There are four Bag End D18 subwoofers under the steps and Bag End Quartz in the Lincoln boxes. The stairwell serves as a wave guide to carry low frequency energy from the Lincoln boxes into the balcony.
The front of house mix console is a Soundcraft Series 5 and the monitor mix console is a Soundcraft SM20. The Peavey Media Matrix was chosen for DSP control because of its strong user interface. Added electronic reverb is directed through the underbalcony speakers to provide a more “live” atmosphere during worship.
“Acoustic Dimensions did a phenomenal job in providing crystal clear sound for our new sanctuary,” said Pastor Cymbala. “I couldn’t give a higher recommendation or be more thankful for the excellent professionalism they showed.”
The choir is miked with 9 Schoepps microphones, and 10 EAW UB 82’s were used for the choir monitor speakers.
The band went from stage monitors in their previous space to in-ear monitors. “That’s probably the biggest change for the musicians,” commented Archibald, “We’re still getting acclimated.”
Example TextVideo projection is used for announcements and other presentations. A roll down screen was selected so that when not in use, the video screen does not detract from the natural beauty of the theatre. A Leitch Integrator series matrix router allows multiple sources such as Sony DVX Cam-DSR 1500, Microsoft PowerPoint (through an Extron VSC-200 scan converter) and cameras to be routed to independent destinations such as the video projection screen, stage tie-lines, under balcony monitors, the foyer, and meeting rooms.
The balcony camera utilizes an optical image stabilizer lens on a custom Telemetrix pan-tilt robotic head camera. This allows the camera shot to be isolated from activity in the balcony so that movement in worship is not noted by the camera. A full production suite will be added in the next phase to allow production switching, recording, and editing.
Brooklyn Tabernacle produces broadcast specials and major productions, so the theatrical lighting system had to be up to the task.
“This project was extremely satisfying to work on,” said David Stephens of Acoustic Dimensions, the lead lighting designer. “When working on a restoration, you have to design within the parameters of the room. We took what the building gave us and didn’t force the design. The result is that the technology fades into the background of the setting while maintaining a high degree of functionality.”
The lighting console is a Grand MA by MA Lighting. The church required 22 auto yokes which were provided by City Theatrical.
Installing the Systems
Example TextSPL Integrated Solutions was awarded the contract for the installation of the audio and video systems. For Senior Vice President, Bill Gillette, this was especially satisfying because Bill has enjoyed a lasting working relationship with the church since 1989 on various projects (spanning three different companies). “It is always exciting to win a project for a client with whom you already have a relationship. I have a tremendous amount of respect and admiration for both the church and Acoustic Dimensions. We were excited to be part of the team.”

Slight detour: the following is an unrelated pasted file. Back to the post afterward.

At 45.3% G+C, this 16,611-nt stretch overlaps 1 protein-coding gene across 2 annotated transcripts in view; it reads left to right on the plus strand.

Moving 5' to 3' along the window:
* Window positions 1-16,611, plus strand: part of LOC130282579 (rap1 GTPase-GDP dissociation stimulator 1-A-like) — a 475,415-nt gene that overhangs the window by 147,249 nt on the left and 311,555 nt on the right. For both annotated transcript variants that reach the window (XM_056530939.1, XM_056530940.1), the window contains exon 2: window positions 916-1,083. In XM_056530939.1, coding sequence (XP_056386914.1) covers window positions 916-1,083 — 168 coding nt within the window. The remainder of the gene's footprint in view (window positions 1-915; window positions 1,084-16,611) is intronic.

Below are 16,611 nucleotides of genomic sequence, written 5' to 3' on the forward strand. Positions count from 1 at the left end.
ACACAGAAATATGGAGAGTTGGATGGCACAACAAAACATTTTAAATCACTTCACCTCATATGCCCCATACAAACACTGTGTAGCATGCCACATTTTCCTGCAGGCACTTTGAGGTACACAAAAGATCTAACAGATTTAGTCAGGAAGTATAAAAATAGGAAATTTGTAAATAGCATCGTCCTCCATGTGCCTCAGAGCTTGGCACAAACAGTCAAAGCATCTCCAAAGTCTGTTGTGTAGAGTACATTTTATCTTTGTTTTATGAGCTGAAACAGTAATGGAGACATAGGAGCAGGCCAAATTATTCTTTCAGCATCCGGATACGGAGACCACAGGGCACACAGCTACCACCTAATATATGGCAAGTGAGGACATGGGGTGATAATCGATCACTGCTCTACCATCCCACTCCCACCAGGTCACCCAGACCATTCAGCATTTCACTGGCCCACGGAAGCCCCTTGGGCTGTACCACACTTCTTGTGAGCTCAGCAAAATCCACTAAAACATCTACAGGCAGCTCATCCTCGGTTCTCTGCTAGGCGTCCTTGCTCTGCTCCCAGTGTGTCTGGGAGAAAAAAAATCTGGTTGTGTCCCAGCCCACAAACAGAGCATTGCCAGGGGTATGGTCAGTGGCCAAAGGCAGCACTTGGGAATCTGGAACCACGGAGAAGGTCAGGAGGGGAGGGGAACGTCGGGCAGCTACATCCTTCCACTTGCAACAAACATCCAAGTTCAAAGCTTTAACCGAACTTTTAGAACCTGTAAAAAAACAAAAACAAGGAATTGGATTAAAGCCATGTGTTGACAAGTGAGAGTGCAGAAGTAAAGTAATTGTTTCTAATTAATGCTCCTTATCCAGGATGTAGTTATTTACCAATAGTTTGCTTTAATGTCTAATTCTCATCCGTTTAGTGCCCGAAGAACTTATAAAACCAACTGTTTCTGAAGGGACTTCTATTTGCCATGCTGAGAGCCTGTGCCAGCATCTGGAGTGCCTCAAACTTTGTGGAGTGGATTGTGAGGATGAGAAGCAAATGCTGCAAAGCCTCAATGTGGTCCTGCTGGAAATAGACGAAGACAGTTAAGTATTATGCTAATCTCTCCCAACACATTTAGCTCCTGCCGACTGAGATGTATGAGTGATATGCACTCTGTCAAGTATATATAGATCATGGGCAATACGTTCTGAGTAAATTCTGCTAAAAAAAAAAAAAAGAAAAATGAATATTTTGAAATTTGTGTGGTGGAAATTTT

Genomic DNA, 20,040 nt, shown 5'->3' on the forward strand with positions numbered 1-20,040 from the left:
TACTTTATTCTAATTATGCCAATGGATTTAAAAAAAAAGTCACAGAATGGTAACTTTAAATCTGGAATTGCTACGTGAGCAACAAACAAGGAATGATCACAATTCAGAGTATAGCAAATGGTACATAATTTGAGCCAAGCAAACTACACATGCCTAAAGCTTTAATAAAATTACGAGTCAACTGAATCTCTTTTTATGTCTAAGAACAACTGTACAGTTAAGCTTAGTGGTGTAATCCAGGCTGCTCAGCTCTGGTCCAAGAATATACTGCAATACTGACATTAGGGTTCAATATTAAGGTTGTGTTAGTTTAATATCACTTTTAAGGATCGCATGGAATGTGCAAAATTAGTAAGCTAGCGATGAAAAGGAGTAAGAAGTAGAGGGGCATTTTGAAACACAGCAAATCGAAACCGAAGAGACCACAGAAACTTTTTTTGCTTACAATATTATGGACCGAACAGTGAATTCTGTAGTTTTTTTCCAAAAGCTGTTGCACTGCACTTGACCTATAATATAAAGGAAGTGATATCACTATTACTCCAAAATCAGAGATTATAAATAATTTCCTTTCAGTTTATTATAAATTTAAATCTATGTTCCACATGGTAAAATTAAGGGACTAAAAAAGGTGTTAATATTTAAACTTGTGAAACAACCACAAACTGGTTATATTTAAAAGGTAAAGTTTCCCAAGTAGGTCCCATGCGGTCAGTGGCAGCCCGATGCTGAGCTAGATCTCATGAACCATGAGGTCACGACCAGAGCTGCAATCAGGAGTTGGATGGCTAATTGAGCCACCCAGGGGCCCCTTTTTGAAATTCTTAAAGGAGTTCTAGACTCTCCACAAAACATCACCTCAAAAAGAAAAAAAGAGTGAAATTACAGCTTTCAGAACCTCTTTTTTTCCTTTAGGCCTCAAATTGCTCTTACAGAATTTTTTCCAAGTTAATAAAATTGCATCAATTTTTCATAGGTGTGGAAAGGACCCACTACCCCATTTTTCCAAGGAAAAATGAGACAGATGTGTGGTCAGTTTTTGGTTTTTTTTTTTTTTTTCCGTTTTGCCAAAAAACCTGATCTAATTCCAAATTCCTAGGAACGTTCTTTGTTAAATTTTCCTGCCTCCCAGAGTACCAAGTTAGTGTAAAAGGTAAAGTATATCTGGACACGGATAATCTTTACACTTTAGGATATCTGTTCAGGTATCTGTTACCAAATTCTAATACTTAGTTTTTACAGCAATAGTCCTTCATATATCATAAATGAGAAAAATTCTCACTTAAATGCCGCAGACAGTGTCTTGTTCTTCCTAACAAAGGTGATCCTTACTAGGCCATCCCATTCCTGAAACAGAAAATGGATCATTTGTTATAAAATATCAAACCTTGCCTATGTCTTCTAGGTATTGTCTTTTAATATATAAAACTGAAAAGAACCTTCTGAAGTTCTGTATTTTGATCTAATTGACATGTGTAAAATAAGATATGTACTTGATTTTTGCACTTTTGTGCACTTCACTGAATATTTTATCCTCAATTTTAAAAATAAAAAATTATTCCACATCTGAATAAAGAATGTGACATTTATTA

“In any construction project of this magnitude, issues arise that are either unexpected or anticipated. Assembling a team of qualified people that have done this before is key. You need people who are experienced in the process and can give good guidance. Because it isn’t a matter of if these things happen, they will happen. That is the value that was brought to the Brooklyn Tabernacle project from all sides,” commented Gillette.
Installing systems as part of a renovation is never easy, especially when the building is close to 100 years old. “You never know what you will find when you open a wall or if site conditions are exactly what you were expecting,” said Gillette.
Another challenge in the project was coordination of trades in the labor union atmosphere of a big city. “Our philosophy is to create a team atmosphere to work hand in hand with all of the people who make the project come together. The challenge is that sometimes other trades have differing priorities.”
“This was my first time to work on a commissioning where labor unions were involved,” commented Mike Stukey of Acoustic Dimensions. “Working with labor unions adds a whole new aspect to how you get things done. My advice is to make friends and concentrate on the team, because the relationships on the jobsite will make or break the project.”
Fourth Phase of North Bergen, New Jersey handled the lighting installation. “Fourth Phase followed the plans, understood the process, and the system worked on Day One,” said David Stephens. “You can’t ask for more than that!”
Jenn Koermer was the project manager for Fourth Phase throughout the installation. “This was a beautiful project and we loved doing it. Frankly, I think it is a testimony to the companies involved that we were able to work through such a complex renovation and not only have it come out so well, but to end up with a genuine respect for the people involved in the process,” commented Bill Groener, the Regional Vice President for PRG/Fourth Phase.
Proof of Performance
Of course, the proof of performance is in the day to day usage of the facility. The church currently has three services on Sunday with the choir ministering at the 12:00 pm and 4:00 pm services. “We’re so excited,” said Carol Cymbala, the director of the choir, “We’re like a big family moving into a new house.”